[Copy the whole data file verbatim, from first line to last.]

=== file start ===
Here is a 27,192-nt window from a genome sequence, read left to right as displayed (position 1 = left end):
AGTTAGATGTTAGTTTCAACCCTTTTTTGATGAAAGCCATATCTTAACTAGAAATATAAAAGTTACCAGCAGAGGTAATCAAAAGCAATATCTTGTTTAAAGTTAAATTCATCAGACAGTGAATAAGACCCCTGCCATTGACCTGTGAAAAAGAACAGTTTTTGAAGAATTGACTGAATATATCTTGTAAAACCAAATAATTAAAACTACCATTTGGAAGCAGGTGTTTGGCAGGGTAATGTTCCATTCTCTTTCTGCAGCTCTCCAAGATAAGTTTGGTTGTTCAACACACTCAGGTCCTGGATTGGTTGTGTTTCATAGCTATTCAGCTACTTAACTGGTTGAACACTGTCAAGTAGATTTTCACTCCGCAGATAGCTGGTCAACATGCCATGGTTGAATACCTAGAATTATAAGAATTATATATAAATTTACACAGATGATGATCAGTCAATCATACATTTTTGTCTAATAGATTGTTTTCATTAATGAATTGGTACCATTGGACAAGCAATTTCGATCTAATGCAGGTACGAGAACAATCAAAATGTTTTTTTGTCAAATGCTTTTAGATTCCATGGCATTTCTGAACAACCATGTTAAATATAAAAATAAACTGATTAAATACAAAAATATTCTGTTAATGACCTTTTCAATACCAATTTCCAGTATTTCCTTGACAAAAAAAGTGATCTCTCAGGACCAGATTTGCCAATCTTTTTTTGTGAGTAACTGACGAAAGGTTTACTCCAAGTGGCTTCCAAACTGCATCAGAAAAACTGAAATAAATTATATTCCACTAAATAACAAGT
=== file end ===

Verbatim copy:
Here is a 27,192-nt window from a genome sequence, read left to right as displayed (position 1 = left end):
AGTTAGATGTTAGTTTCAACCCTTTTTTGATGAAAGCCATATCTTAACTAGAAATATAAAAGTTACCAGCAGAGGTAATCAAAAGCAATATCTTGTTTAAAGTTAAATTCATCAGACAGTGAATAAGACCCCTGCCATTGACCTGTGAAAAAGAACAGTTTTTGAAGAATTGACTGAATATATCTTGTAAAACCAAATAATTAAAACTACCATTTGGAAGCAGGTGTTTGGCAGGGTAATGTTCCATTCTCTTTCTGCAGCTCTCCAAGATAAGTTTGGTTGTTCAACACACTCAGGTCCTGGATTGGTTGTGTTTCATAGCTATTCAGCTACTTAACTGGTTGAACACTGTCAAGTAGATTTTCACTCCGCAGATAGCTGGTCAACATGCCATGGTTGAATACCTAGAATTATAAGAATTATATATAAATTTACACAGATGATGATCAGTCAATCATACATTTTTGTCTAATAGATTGTTTTCATTAATGAATTGGTACCATTGGACAAGCAATTTCGATCTAATGCAGGTACGAGAACAATCAAAATGTTTTTTTGTCAAATGCTTTTAGATTCCATGGCATTTCTGAACAACCATGTTAAATATAAAAATAAACTGATTAAATACAAAAATATTCTGTTAATGACCTTTTCAATACCAATTTCCAGTATTTCCTTGACAAAAAAAGTGATCTCTCAGGACCAGATTTGCCAATCTTTTTTTGTGAGTAACTGACGAAAGGTTTACTCCAAGTGGCTTCCAAACTGCATCAGAAAAACTGAAATAAATTATATTCCACTAAATAACAAGT